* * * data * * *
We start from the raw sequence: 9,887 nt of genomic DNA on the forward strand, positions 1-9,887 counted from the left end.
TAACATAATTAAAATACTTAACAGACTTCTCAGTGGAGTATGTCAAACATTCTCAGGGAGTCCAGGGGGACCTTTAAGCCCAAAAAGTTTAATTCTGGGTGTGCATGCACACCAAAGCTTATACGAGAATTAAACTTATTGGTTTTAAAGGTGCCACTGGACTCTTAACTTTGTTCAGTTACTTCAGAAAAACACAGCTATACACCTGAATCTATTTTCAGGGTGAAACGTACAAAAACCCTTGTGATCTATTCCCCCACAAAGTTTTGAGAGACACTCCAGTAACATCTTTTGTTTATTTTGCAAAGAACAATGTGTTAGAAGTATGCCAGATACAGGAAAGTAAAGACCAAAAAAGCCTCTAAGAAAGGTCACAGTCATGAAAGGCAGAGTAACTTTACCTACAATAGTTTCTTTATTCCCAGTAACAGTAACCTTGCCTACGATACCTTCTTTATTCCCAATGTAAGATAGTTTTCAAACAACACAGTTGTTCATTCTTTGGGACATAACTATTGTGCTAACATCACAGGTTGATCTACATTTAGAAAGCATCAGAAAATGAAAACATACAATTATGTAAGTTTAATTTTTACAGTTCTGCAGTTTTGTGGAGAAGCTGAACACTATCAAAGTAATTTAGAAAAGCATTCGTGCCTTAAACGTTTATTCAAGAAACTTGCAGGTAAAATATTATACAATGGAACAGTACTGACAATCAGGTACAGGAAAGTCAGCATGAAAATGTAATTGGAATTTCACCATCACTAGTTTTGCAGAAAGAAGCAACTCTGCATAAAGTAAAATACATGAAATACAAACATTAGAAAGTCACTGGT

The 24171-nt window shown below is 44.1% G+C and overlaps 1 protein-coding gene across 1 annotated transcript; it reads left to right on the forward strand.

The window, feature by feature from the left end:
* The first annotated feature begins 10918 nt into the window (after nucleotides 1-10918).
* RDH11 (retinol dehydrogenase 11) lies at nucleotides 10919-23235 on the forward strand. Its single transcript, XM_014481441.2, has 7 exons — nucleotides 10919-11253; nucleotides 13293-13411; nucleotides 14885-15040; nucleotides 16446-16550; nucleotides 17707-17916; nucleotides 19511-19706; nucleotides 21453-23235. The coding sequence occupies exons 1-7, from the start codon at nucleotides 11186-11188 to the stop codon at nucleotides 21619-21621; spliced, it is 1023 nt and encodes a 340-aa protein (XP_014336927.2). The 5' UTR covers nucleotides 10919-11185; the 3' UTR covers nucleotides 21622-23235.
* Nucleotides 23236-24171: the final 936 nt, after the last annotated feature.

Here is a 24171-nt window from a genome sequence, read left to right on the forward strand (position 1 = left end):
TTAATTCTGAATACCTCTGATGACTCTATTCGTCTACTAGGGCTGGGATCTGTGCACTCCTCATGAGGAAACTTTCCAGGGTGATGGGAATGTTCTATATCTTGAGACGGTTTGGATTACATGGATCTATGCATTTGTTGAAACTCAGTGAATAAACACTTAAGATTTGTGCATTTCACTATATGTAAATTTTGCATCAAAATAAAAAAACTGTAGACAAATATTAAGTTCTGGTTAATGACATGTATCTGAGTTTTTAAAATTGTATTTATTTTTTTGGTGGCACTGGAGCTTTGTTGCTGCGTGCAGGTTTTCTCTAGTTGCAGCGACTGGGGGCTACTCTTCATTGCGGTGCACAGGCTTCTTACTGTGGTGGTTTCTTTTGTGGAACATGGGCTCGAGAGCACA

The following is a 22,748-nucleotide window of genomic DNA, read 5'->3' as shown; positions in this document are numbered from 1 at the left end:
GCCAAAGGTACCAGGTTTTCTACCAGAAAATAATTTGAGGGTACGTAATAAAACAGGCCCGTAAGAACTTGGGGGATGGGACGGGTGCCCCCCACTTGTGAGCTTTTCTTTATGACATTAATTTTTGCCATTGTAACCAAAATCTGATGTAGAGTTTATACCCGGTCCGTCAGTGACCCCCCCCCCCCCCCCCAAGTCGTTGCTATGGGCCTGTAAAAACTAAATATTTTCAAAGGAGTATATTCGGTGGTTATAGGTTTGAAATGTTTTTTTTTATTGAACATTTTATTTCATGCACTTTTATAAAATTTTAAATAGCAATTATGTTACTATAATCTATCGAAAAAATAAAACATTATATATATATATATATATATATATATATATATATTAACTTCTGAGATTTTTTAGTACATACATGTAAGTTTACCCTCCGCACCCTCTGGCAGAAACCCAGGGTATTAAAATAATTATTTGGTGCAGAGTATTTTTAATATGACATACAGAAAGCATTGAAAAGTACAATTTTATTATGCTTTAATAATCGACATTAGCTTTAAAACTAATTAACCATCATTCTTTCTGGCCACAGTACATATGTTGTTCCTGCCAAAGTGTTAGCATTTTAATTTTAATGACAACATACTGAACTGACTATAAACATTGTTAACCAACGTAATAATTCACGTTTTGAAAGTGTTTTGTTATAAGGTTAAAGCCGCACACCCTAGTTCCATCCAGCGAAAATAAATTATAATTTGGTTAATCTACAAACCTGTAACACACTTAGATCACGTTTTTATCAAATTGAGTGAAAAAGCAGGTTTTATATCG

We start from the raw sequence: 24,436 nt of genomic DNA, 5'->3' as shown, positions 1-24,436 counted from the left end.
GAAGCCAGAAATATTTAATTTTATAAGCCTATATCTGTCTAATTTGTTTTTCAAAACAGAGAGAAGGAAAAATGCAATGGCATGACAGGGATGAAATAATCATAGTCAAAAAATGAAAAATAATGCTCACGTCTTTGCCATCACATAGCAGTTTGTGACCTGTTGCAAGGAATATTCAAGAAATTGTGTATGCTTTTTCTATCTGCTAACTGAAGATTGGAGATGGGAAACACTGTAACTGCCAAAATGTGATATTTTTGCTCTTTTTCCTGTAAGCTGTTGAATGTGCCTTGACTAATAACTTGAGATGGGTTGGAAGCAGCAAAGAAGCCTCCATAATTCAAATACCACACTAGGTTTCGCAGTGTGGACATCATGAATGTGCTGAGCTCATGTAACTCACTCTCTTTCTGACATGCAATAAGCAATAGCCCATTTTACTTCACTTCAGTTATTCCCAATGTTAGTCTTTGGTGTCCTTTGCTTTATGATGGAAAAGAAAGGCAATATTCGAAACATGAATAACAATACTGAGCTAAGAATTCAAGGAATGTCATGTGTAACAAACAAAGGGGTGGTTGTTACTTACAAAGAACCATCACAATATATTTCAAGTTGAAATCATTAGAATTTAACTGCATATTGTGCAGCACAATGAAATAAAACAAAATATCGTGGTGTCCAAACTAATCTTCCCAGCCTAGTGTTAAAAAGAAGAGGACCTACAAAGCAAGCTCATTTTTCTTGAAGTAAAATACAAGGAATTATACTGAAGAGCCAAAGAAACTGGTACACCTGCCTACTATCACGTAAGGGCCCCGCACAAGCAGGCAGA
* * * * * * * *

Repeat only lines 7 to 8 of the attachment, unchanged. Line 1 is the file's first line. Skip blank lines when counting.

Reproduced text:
* Nucleotides 23236-24171: the final 936 nt, after the last annotated feature.

Here is a 24171-nt window from a genome sequence, read left to right on the forward strand (position 1 = left end):